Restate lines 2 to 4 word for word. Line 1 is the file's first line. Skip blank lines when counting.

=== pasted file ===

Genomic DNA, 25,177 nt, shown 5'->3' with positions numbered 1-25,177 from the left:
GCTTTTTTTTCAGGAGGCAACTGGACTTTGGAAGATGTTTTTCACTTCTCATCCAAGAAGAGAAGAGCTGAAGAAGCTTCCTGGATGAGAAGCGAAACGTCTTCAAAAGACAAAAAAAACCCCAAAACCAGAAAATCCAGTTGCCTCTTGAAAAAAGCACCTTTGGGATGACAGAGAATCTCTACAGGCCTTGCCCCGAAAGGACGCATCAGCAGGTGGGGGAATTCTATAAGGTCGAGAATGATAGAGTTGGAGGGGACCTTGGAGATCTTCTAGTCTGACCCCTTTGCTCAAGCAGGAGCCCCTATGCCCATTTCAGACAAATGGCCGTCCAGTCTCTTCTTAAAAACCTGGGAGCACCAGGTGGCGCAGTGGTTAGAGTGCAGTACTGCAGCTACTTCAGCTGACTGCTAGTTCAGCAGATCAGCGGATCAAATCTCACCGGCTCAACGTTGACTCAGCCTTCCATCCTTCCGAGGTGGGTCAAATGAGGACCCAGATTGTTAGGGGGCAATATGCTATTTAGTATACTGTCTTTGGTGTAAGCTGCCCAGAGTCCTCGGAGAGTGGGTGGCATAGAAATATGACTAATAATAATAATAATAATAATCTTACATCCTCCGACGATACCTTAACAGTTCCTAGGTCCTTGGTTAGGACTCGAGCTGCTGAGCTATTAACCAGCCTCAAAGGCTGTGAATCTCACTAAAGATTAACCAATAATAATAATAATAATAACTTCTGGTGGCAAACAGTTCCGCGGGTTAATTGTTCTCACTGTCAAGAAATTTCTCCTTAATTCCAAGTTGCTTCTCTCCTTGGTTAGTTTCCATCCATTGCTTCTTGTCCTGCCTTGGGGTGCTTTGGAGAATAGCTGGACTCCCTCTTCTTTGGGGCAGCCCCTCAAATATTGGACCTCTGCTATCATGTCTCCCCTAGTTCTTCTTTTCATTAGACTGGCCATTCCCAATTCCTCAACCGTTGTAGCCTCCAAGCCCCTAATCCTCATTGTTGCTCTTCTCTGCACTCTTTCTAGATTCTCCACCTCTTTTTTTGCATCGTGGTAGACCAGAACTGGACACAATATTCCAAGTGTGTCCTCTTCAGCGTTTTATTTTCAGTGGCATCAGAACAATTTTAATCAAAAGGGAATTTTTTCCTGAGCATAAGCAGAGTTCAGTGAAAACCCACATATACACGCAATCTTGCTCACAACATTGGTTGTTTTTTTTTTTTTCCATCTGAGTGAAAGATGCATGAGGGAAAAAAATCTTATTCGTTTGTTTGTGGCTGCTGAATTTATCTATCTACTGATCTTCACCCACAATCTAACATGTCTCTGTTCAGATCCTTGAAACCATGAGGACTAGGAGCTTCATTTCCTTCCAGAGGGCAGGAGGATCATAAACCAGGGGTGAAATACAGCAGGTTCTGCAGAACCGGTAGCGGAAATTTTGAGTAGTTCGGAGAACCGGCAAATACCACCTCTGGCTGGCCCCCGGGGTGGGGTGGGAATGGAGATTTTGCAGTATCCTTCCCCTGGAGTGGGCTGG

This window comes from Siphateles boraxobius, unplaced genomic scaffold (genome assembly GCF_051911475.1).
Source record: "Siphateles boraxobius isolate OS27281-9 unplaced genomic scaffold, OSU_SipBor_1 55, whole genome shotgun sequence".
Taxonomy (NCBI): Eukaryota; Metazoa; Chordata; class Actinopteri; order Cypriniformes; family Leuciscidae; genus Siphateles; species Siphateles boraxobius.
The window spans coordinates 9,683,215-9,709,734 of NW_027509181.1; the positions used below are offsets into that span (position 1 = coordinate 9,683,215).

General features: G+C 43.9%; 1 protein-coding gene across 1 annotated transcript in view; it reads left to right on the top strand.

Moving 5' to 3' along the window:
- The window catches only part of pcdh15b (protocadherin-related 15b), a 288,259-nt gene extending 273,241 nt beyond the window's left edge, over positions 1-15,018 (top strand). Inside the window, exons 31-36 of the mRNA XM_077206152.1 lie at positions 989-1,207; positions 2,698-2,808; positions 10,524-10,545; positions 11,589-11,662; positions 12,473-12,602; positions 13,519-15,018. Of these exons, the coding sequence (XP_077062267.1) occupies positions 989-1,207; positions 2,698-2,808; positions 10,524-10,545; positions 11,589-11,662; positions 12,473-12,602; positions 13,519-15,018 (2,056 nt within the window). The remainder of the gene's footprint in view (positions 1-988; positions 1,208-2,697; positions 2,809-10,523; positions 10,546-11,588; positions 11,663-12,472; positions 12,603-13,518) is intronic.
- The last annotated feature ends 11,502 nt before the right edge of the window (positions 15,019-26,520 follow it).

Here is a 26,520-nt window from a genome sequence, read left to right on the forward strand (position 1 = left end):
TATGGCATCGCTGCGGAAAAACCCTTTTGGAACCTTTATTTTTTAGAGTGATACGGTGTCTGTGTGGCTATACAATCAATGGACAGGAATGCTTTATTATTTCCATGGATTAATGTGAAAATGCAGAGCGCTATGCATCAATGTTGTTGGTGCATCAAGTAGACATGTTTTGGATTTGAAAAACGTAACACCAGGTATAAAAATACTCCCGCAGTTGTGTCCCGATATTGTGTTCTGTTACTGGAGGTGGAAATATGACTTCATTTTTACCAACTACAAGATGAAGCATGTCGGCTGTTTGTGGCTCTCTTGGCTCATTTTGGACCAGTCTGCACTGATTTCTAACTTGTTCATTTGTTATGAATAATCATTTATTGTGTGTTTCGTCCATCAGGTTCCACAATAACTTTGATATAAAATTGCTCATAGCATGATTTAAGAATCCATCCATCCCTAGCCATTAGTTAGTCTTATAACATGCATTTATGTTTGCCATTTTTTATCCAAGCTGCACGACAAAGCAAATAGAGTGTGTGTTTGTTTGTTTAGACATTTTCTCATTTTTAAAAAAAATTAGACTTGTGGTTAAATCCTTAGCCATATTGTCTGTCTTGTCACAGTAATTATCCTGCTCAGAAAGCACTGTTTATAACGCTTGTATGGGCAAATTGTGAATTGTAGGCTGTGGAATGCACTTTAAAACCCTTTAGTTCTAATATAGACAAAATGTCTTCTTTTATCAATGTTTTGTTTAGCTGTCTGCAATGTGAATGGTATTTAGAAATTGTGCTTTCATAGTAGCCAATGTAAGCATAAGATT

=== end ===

GCTTTTTTTTCAGGAGGCAACTGGACTTTGGAAGATGTTTTTCACTTCTCATCCAAGAAGAGAAGAGCTGAAGAAGCTTCCTGGATGAGAAGCGAAACGTCTTCAAAAGACAAAAAAAACCCCAAAACCAGAAAATCCAGTTGCCTCTTGAAAAAAGCACCTTTGGGATGACAGAGAATCTCTACAGGCCTTGCCCCGAAAGGACGCATCAGCAGGTGGGGGAATTCTATAAGGTCGAGAATGATAGAGTTGGAGGGGACCTTGGAGATCTTCTAGTCTGACCCCTTTGCTCAAGCAGGAGCCCCTATGCCCATTTCAGACAAATGGCCGTCCAGTCTCTTCTTAAAAACCTGGGAGCACCAGGTGGCGCAGTGGTTAGAGTGCAGTACTGCAGCTACTTCAGCTGACTGCTAGTTCAGCAGATCAGCGGATCAAATCTCACCGGCTCAACGTTGACTCAGCCTTCCATCCTTCCGAGGTGGGTCAAATGAGGACCCAGATTGTTAGGGGGCAATATGCTATTTAGTATACTGTCTTTGGTGTAAGCTGCCCAGAGTCCTCGGAGAGTGGGTGGCATAGAAATATGACTAATAATAATAATAATAATAATCTTACATCCTCCGACGATACCTTAACAGTTCCTAGGTCCTTGGTTAGGACTCGAGCTGCTGAGCTATTAACCAGCCTCAAAGGCTGTGAATCTCACTAAAGATTAACCAATAATAATAATAATAATAACTTCTGGTGGCAAACAGTTCCGCGGGTTAATTGTTCTCACTGTCAAGAAATTTCTCCTTAATTCCAAGTTGCTTCTCTCCTTGGTTAGTTTCCATCCATTGCTTCTTGTCCTGCCTTGGGGTGCTTTGGAGAATAGCTGGACTCCCTCTTCTTTGGGGCAGCCCCTCAAATATTGGACCTCTGCTATCATGTCTCCCCTAGTTCTTCTTTTCATTAGACTGGCCATTCCCAATTCCTCAACCGTTGTAGCCTCCAAGCCCCTAATCCTCATTGTTGCTCTTCTCTGCACTCTTTCTAGATTCTCCACCTCTTTTTTTGCATCGTGGTAGACCAGAACTGGACACAATATTCCAAGTGTGTCCTCTTCAGCGTTTTATTTTCAGTGGCATCAGAACAATTTTAATCAAAAGGGAATTTTTTCCTGAGCATAAGCAGAGTTCAGTGAAAACCCACATATACACGCAATCTTGCTCACAACATTGGTTGTTTTTTTTTTTTTCCATCTGAGTGAAAGATGCATGAGGGAAAAAAATCTTATTCGTTTGTTTGTGGCTGCTGAATTTATCTATCTACTGATCTTCACCCACAATCTAACATGTCTCTGTTCAGATCCTTGAAACCATGAGGACTAGGAGCTTCATTTCCTTCCAGAGGGCAGGAGGATCATAAACCAGGGGTGAAATACAGCAGGTTCTGCAGAACCGGTAGCGGAAATTTTGAGTAGTTCGGAGAACCGGCAAATACCACCTCTGGCTGGCCCCCGGGGTGGGGTGGGAATGGAGATTTTGCAGTATCCTTCCCCTGGAGTGGGCTGG

This window comes from Siphateles boraxobius, unplaced genomic scaffold (genome assembly GCF_051911475.1).
Source record: "Siphateles boraxobius isolate OS27281-9 unplaced genomic scaffold, OSU_SipBor_1 55, whole genome shotgun sequence".